Twitter makes it easier for Ashley Judd, users to report threatening tweets to police

Celebrity, News, Privacy, Rights

Twitter announced a new feature Tuesday that makes it easier to report threatening tweets and harassment to law enforcement. The news came just a day after reports that Ashley Judd plans to press charges against Twitter users who sent her threatening tweets, including threats of sexual violence.

Judd tweeted during the SEC Tournament title game that the Arkansas Razorbacks were playing “dirty” against her team, the Kentucky Wildcats. In response, the actress received a barrage of threatening tweets.

Judd, who has written about being a sexual abuse survivor in her memoirs, told MSNBC that she plans to press charges against the users who sent her the tweets.

How to report threats on Twitter

Twitter’s new harassment reporting system is the latest in a series of attempts to better protect its users from abuse. Last month the company announced steps to prevent “doxing,” or posting others’ personal information online, and impersonation. From Twitter:

“After filing a report regarding a threatening Tweet directed at you, you’ll see an option on the last screen to receive a summary of your report via email.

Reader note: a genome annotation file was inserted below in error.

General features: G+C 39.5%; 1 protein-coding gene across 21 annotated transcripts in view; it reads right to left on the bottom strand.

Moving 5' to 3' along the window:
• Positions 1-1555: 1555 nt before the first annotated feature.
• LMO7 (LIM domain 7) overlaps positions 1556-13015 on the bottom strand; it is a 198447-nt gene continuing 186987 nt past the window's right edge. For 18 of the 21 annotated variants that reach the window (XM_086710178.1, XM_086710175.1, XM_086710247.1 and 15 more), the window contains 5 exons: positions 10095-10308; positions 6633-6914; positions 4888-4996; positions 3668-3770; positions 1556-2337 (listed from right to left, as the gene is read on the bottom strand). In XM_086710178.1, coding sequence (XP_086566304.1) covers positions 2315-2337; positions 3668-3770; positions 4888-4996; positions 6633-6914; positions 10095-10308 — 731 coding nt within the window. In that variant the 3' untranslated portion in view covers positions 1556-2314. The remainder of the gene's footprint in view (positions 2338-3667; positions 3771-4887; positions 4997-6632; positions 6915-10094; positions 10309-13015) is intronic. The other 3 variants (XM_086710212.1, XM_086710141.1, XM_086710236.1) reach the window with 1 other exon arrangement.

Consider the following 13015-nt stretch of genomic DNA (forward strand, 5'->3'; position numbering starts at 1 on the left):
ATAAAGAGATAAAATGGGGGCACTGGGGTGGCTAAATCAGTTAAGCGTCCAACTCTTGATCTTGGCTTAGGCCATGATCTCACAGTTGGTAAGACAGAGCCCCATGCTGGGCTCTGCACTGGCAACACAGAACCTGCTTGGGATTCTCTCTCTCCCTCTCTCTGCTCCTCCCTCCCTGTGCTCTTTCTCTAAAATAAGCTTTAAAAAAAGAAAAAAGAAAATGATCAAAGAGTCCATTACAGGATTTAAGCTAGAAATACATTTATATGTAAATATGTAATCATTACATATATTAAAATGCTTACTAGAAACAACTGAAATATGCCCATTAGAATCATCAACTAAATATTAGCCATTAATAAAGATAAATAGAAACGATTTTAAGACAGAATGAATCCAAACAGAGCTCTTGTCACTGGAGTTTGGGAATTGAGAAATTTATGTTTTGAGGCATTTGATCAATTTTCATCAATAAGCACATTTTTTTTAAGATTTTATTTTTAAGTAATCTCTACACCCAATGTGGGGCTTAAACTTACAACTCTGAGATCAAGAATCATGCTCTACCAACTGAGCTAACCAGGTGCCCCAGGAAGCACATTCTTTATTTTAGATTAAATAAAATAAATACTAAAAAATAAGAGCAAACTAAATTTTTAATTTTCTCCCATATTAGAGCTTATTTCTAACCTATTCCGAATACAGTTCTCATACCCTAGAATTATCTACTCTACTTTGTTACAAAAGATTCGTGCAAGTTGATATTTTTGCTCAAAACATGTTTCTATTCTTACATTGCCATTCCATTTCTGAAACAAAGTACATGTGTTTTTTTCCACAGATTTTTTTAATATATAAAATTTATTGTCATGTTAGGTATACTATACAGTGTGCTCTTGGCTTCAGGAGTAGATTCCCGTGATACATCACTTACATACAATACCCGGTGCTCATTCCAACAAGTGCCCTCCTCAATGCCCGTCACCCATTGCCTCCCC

Clicking the ‘Email report’ button will send you an email that packages the threatening Tweet and URL along with the responsible Twitter username and URL and a timestamp as well as your account information and the timestamp of your report. Our guidelines for law enforcement explain what additional information we have and how authorities can request it.

While we take threats of violence seriously and will suspend responsible accounts when appropriate, we strongly recommend contacting your local law enforcement if you’re concerned about your physical safety. We hope that providing you with a summary of your report will make that process easier for you.

Finally, we’d like to acknowledge our safety partners, like the National Network to End Domestic Violence, for their feedback on this feature. Their input continues to be extremely valuable to us as we refine our reporting process so that it’s more efficient and useful.”

GeekWire notes that while this is a great step by Twitter, it may not lead to many concrete results since law enforcement agencies are often under-staffed or under-equipped to deal with online harassment. If you’re feeling threatened online, you may also want to discuss the situation with an experienced harassment lawyer near you, in addition to contacting local police.

Photo: s_bukley /